In Ray Bradbury's Fahrenheit 451, there are many literary and biblical allusions. At the novel's end, after Montag has crossed the river, he listens as others like him discuss having memorized entire books. Montag tries to remember things he has memorized, and one of those is a line from the Bible, specifically Revelation 22:2.
First of all, "Revelation" speaks to a "revelation," when God will show himself and his will to his people. The book of Revelation is also referred to as apocalyptic literature. The association of the book's intent is to provide a description of the "end times" and the promise of life afterward, as predicted in its chapters.
...the genre is known as apocalyptic literature. Such literature is 'marked by distinctive literary features, particularly prediction of future events...
In the scriptural passage noted, there is mention of "the tree of life."
The tree of life may symbolize the future of mankind: the book people who have escaped to the other side of the river. The fruit may be symbolic of the knowledge these people possess, which will nourish a new society. The leaves are said to be specifically for the "healing of the nations." As devastating bombings have occurred where Montag lives, and in other cities across the country, we can assume that the only hope for civilization is that it be rebuilt: specifically, Revelation refers to "healing"—we can assume of the land, the society and its people—the verse refers to the nation, which would be all of these things.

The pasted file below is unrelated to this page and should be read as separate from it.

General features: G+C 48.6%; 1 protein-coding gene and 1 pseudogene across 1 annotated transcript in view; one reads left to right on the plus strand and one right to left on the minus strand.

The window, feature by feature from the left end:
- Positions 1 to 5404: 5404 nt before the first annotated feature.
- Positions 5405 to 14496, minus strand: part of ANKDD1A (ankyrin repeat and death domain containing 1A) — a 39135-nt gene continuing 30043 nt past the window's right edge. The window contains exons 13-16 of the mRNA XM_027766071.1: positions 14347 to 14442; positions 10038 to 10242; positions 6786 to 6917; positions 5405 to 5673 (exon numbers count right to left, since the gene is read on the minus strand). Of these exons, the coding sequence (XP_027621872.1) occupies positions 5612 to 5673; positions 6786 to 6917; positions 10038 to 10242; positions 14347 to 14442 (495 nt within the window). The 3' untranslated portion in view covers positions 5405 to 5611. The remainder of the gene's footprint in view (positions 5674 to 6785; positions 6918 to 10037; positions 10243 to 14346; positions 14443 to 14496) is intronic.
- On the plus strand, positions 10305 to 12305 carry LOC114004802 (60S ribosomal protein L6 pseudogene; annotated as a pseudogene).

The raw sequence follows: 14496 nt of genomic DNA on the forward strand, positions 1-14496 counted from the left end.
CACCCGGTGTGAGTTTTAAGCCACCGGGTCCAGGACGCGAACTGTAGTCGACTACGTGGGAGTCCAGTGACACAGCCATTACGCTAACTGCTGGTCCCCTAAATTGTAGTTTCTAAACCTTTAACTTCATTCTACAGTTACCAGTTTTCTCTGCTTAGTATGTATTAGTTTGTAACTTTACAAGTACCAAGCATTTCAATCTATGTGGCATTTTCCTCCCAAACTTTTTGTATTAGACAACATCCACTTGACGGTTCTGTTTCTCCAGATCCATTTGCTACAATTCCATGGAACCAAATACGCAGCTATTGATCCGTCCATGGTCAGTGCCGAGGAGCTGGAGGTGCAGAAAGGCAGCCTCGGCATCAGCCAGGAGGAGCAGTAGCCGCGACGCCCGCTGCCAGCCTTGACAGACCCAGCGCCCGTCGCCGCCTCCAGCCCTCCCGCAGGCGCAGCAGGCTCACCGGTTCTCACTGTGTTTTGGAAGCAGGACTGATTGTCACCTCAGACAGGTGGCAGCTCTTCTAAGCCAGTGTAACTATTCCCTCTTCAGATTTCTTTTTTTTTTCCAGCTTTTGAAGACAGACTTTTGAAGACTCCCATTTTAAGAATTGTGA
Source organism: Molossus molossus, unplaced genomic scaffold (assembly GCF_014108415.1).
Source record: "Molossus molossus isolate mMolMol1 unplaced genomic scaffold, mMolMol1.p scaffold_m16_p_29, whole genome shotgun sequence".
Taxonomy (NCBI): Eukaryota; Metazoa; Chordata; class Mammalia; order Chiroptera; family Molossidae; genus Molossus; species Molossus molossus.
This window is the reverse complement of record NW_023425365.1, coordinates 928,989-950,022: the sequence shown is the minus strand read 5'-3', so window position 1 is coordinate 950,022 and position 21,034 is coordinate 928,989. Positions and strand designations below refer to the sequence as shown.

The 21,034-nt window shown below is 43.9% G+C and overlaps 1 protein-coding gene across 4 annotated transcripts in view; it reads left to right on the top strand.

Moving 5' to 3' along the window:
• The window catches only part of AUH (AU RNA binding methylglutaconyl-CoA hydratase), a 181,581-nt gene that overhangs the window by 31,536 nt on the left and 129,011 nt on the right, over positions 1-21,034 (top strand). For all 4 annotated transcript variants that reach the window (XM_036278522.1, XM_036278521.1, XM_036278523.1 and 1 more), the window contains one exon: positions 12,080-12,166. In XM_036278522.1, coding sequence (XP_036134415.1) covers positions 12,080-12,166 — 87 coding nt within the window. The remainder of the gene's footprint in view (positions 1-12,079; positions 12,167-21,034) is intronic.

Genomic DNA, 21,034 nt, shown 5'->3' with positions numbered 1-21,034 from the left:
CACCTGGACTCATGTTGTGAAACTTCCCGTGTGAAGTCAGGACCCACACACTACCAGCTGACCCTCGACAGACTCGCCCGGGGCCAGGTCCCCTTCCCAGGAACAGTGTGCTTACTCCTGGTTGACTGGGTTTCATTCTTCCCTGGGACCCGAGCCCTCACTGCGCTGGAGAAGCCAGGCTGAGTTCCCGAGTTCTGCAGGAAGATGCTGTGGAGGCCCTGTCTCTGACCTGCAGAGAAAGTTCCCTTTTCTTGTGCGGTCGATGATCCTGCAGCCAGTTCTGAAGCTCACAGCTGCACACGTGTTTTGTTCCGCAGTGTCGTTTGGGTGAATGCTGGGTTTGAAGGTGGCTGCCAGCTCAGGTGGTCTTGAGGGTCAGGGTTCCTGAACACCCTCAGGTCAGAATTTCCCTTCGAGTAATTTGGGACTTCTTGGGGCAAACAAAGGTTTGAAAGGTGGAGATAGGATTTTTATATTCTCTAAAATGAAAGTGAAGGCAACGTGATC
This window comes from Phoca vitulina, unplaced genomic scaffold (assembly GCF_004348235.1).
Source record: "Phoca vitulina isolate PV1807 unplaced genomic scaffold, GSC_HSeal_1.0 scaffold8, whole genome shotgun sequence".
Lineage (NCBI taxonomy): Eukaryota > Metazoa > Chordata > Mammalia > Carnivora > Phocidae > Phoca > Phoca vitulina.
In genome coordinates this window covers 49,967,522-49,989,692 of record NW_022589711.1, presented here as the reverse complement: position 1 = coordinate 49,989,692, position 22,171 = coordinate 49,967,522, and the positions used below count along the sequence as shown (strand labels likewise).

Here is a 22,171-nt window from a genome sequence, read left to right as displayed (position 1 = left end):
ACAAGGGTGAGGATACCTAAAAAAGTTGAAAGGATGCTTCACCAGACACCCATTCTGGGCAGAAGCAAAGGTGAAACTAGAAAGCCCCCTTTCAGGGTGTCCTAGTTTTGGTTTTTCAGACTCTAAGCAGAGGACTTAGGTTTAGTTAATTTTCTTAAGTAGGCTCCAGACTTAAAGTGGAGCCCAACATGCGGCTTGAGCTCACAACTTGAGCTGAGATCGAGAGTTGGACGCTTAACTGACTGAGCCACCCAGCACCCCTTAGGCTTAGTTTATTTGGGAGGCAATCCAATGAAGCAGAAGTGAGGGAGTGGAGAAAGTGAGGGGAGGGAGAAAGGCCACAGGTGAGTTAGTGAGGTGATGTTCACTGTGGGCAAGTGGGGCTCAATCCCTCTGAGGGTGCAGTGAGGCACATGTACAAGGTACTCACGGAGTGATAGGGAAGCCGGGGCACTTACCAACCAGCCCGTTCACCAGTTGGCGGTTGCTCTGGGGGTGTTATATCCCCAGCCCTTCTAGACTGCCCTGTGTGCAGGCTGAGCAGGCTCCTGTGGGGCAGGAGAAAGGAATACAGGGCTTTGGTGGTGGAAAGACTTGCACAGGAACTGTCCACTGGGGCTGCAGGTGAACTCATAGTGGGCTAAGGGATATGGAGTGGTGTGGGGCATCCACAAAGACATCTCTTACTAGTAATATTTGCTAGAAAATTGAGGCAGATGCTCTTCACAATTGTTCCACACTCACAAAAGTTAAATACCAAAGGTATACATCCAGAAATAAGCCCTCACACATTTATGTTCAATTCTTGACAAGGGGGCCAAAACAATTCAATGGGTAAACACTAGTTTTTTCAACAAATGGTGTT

Whereas Revelation speaks to "reaching the city," (the "holy city of God") or Heaven, in this story, it alludes to a new life—one very different from that which these people have left: the society they have witnessed being destroyed. There is also a sense of resurrection: Revelations refers to it in a spiritual sense, but Bradbury may refer to a resurrection of not only Montag, but also of mankind:
'When we reach the city', the last line of the book, contains a solid link between Montag’s destructive world and the Apocalypse of the Bible, thus his spiritual resurrection.
When Montag says he'll "save it" for when they reach the city, he means he will speak of it when they arrive at their destination: where they will begin to rebuild society based on the knowledge they all have gathered collectively. Montag is delivered from destruction, and Bradbury leaves the reader with "a tinge of long-term hopefulness."